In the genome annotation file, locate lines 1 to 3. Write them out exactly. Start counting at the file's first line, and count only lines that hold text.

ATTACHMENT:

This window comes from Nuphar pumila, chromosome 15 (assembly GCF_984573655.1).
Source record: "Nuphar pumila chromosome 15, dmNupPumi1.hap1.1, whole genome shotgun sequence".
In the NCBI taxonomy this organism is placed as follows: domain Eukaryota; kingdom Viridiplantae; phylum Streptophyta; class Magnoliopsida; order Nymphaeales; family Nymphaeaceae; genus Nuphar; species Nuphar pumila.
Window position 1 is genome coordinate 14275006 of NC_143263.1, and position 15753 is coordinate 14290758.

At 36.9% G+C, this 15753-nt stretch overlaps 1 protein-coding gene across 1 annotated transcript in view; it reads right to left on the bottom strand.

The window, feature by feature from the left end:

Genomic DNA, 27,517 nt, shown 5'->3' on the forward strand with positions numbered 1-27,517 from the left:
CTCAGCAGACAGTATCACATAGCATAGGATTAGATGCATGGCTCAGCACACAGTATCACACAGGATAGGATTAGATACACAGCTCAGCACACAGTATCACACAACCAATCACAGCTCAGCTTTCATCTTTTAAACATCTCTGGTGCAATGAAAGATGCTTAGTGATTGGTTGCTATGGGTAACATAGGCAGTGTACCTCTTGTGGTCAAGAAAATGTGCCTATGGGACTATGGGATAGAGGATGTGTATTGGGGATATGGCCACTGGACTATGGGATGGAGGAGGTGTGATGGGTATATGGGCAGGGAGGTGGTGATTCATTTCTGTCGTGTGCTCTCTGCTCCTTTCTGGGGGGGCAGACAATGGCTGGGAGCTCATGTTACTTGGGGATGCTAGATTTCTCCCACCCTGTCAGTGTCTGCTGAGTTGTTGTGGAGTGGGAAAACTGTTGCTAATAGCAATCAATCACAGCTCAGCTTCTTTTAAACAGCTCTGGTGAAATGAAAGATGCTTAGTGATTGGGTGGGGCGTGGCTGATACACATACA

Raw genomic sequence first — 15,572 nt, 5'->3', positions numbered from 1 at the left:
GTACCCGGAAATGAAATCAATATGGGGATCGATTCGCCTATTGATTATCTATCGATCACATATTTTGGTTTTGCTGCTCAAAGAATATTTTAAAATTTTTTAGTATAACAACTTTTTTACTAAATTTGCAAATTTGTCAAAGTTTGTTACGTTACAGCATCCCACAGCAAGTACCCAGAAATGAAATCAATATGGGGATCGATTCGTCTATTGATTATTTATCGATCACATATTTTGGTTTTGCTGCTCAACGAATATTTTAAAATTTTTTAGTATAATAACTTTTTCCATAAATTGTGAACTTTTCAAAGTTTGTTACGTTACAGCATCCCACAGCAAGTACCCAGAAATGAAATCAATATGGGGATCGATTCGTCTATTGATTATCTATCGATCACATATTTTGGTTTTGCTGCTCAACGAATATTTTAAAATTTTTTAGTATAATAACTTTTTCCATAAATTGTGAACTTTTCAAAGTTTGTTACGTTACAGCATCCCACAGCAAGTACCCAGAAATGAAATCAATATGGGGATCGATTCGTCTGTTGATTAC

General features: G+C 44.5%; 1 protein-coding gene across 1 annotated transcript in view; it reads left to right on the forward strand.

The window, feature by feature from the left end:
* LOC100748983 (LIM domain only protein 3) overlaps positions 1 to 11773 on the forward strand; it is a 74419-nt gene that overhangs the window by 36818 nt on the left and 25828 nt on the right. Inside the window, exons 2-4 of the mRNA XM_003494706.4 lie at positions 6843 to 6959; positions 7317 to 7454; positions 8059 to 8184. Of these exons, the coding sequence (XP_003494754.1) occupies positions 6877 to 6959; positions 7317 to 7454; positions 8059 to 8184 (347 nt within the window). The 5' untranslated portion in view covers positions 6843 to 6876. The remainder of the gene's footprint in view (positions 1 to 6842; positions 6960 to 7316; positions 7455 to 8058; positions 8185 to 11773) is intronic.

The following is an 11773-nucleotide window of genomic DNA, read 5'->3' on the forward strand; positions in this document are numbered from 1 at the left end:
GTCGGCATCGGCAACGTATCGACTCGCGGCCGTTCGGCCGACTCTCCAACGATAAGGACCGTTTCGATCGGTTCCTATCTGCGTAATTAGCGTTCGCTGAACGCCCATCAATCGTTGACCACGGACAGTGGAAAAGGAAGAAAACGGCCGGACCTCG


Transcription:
This window comes from Nuphar pumila, chromosome 15 (assembly GCF_984573655.1).
Source record: "Nuphar pumila chromosome 15, dmNupPumi1.hap1.1, whole genome shotgun sequence".
In the NCBI taxonomy this organism is placed as follows: domain Eukaryota; kingdom Viridiplantae; phylum Streptophyta; class Magnoliopsida; order Nymphaeales; family Nymphaeaceae; genus Nuphar; species Nuphar pumila.